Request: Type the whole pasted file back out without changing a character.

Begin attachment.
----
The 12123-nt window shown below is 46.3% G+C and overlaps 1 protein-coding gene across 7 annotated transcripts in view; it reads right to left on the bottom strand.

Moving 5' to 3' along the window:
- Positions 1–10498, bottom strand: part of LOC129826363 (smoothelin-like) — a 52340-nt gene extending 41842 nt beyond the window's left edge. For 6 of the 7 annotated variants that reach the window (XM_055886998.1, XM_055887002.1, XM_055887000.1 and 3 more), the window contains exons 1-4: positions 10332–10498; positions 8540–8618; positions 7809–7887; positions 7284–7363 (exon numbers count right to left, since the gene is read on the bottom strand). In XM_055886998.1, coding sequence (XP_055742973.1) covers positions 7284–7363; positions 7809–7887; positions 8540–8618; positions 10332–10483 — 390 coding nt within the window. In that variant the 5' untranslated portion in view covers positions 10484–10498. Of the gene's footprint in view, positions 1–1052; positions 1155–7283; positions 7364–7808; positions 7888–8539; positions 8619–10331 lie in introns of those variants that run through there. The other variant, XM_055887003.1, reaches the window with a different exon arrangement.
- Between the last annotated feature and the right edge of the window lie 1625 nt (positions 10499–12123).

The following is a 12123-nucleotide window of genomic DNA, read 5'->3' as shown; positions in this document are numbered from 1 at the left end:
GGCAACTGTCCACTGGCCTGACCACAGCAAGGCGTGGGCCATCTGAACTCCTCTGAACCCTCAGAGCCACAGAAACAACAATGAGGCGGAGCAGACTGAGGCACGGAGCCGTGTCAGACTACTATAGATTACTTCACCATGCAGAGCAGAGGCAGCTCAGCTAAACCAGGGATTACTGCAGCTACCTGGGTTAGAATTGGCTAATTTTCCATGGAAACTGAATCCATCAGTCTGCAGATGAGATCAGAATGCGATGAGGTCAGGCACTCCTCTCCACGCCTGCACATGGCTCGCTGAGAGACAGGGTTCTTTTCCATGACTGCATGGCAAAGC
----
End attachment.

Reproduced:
The 12123-nt window shown below is 46.3% G+C and overlaps 1 protein-coding gene across 7 annotated transcripts in view; it reads right to left on the bottom strand.

Moving 5' to 3' along the window:
- Positions 1–10498, bottom strand: part of LOC129826363 (smoothelin-like) — a 52340-nt gene extending 41842 nt beyond the window's left edge. For 6 of the 7 annotated variants that reach the window (XM_055886998.1, XM_055887002.1, XM_055887000.1 and 3 more), the window contains exons 1-4: positions 10332–10498; positions 8540–8618; positions 7809–7887; positions 7284–7363 (exon numbers count right to left, since the gene is read on the bottom strand). In XM_055886998.1, coding sequence (XP_055742973.1) covers positions 7284–7363; positions 7809–7887; positions 8540–8618; positions 10332–10483 — 390 coding nt within the window. In that variant the 5' untranslated portion in view covers positions 10484–10498. Of the gene's footprint in view, positions 1–1052; positions 1155–7283; positions 7364–7808; positions 7888–8539; positions 8619–10331 lie in introns of those variants that run through there. The other variant, XM_055887003.1, reaches the window with a different exon arrangement.
- Between the last annotated feature and the right edge of the window lie 1625 nt (positions 10499–12123).

The following is a 12123-nucleotide window of genomic DNA, read 5'->3' as shown; positions in this document are numbered from 1 at the left end:
GGCAACTGTCCACTGGCCTGACCACAGCAAGGCGTGGGCCATCTGAACTCCTCTGAACCCTCAGAGCCACAGAAACAACAATGAGGCGGAGCAGACTGAGGCACGGAGCCGTGTCAGACTACTATAGATTACTTCACCATGCAGAGCAGAGGCAGCTCAGCTAAACCAGGGATTACTGCAGCTACCTGGGTTAGAATTGGCTAATTTTCCATGGAAACTGAATCCATCAGTCTGCAGATGAGATCAGAATGCGATGAGGTCAGGCACTCCTCTCCACGCCTGCACATGGCTCGCTGAGAGACAGGGTTCTTTTCCATGACTGCATGGCAAAGC